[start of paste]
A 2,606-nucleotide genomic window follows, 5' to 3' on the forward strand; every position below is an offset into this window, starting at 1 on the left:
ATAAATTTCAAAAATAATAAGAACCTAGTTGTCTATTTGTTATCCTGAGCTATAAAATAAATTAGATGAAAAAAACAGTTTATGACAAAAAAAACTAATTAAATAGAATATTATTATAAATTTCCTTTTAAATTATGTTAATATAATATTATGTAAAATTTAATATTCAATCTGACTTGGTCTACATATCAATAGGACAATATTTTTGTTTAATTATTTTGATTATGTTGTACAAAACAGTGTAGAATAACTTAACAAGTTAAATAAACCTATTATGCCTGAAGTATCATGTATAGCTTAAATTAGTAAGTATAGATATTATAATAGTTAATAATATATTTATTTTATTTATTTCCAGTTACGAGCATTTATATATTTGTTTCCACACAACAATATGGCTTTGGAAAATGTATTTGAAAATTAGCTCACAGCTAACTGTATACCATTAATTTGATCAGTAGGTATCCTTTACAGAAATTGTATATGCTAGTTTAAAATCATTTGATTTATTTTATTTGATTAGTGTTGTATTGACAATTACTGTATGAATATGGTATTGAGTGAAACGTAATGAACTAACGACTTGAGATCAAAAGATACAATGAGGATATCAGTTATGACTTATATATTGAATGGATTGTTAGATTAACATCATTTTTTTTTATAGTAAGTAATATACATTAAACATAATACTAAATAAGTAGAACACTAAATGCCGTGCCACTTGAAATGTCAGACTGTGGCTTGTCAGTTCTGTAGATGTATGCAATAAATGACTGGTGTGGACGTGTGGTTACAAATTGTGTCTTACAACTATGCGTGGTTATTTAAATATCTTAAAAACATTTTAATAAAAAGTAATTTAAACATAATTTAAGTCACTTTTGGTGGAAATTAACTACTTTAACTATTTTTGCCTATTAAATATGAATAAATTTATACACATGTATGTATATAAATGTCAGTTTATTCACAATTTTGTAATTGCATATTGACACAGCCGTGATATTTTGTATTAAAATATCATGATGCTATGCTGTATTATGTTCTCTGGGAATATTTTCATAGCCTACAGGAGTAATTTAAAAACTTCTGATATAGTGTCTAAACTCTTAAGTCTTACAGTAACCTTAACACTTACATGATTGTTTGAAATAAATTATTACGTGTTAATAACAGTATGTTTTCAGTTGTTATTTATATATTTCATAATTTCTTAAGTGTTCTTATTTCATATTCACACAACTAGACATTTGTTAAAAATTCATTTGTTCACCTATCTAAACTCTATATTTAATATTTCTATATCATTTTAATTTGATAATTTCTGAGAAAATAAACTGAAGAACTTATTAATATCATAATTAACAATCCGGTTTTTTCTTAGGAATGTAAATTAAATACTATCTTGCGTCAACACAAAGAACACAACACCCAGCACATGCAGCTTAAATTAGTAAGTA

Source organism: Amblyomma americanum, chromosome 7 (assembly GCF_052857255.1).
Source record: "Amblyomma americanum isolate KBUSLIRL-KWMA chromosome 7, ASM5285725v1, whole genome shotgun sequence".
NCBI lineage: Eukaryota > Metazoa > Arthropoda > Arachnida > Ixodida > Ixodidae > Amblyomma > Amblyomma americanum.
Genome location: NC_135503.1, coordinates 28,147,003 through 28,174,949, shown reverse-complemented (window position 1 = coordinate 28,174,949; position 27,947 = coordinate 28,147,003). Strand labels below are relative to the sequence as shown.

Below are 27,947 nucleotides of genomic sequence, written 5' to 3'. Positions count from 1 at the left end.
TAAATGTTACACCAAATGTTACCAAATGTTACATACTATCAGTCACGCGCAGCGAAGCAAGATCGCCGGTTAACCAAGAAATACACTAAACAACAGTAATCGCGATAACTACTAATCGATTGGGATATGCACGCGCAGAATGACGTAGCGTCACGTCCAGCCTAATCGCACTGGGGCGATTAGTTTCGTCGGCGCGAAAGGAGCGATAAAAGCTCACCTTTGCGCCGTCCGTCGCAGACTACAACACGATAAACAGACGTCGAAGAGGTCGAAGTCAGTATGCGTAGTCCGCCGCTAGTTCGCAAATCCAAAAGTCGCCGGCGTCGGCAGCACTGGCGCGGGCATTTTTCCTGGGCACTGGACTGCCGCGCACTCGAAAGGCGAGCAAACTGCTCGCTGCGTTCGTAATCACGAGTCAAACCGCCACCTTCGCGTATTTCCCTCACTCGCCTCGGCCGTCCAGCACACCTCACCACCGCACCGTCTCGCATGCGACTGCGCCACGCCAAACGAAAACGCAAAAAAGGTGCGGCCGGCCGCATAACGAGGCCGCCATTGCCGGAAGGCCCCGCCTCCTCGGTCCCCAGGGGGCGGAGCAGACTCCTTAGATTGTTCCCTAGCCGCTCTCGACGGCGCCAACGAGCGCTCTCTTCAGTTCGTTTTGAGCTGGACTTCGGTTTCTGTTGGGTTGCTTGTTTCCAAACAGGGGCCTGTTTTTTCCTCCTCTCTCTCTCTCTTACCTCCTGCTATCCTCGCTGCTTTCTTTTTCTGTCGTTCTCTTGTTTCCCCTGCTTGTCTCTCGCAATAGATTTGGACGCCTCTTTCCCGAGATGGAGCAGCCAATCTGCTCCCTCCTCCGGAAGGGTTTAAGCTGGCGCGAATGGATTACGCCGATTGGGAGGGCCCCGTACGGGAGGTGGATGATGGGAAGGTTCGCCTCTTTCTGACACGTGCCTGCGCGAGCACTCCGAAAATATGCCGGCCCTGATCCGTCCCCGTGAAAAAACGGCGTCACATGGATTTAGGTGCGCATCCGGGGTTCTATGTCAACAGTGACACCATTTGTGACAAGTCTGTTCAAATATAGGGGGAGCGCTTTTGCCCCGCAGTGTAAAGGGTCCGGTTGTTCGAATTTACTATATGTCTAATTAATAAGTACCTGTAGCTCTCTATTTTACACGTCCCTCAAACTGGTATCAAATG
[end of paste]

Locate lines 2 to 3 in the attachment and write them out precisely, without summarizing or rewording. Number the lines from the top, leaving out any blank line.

ATAAATTTCAAAAATAATAAGAACCTAGTTGTCTATTTGTTATCCTGAGCTATAAAATAAATTAGATGAAAAAAACAGTTTATGACAAAAAAAACTAATTAAATAGAATATTATTATAAATTTCCTTTTAAATTATGTTAATATAATATTATGTAAAATTTAATATTCAATCTGACTTGGTCTACATATCAATAGGACAATATTTTTGTTTAATTATTTTGATTATGTTGTACAAAACAGTGTAGAATAACTTAACAAGTTAAATAAACCTATTATGCCTGAAGTATCATGTATAGCTTAAATTAGTAAGTATAGATATTATAATAGTTAATAATATATTTATTTTATTTATTTCCAGTTACGAGCATTTATATATTTGTTTCCACACAACAATATGGCTTTGGAAAATGTATTTGAAAATTAGCTCACAGCTAACTGTATACCATTAATTTGATCAGTAGGTATCCTTTACAGAAATTGTATATGCTAGTTTAAAATCATTTGATTTATTTTATTTGATTAGTGTTGTATTGACAATTACTGTATGAATATGGTATTGAGTGAAACGTAATGAACTAACGACTTGAGATCAAAAGATACAATGAGGATATCAGTTATGACTTATATATTGAATGGATTGTTAGATTAACATCATTTTTTTTTATAGTAAGTAATATACATTAAACATAATACTAAATAAGTAGAACACTAAATGCCGTGCCACTTGAAATGTCAGACTGTGGCTTGTCAGTTCTGTAGATGTATGCAATAAATGACTGGTGTGGACGTGTGGTTACAAATTGTGTCTTACAACTATGCGTGGTTATTTAAATATCTTAAAAACATTTTAATAAAAAGTAATTTAAACATAATTTAAGTCACTTTTGGTGGAAATTAACTACTTTAACTATTTTTGCCTATTAAATATGAATAAATTTATACACATGTATGTATATAAATGTCAGTTTATTCACAATTTTGTAATTGCATATTGACACAGCCGTGATATTTTGTATTAAAATATCATGATGCTATGCTGTATTATGTTCTCTGGGAATATTTTCATAGCCTACAGGAGTAATTTAAAAACTTCTGATATAGTGTCTAAACTCTTAAGTCTTACAGTAACCTTAACACTTACATGATTGTTTGAAATAAATTATTACGTGTTAATAACAGTATGTTTTCAGTTGTTATTTATATATTTCATAATTTCTTAAGTGTTCTTATTTCATATTCACACAACTAGACATTTGTTAAAAATTCATTTGTTCACCTATCTAAACTCTATATTTAATATTTCTATATCATTTTAATTTGATAATTTCTGAGAAAATAAACTGAAGAACTTATTAATATCATAATTAACAATCCGGTTTTTTCTTAGGAATGTAAATTAAATACTATCTTGCGTCAACACAAAGAACACAACACCCAGCACATGCAGCTTAAATTAGTAAGTA

Source organism: Amblyomma americanum, chromosome 7 (assembly GCF_052857255.1).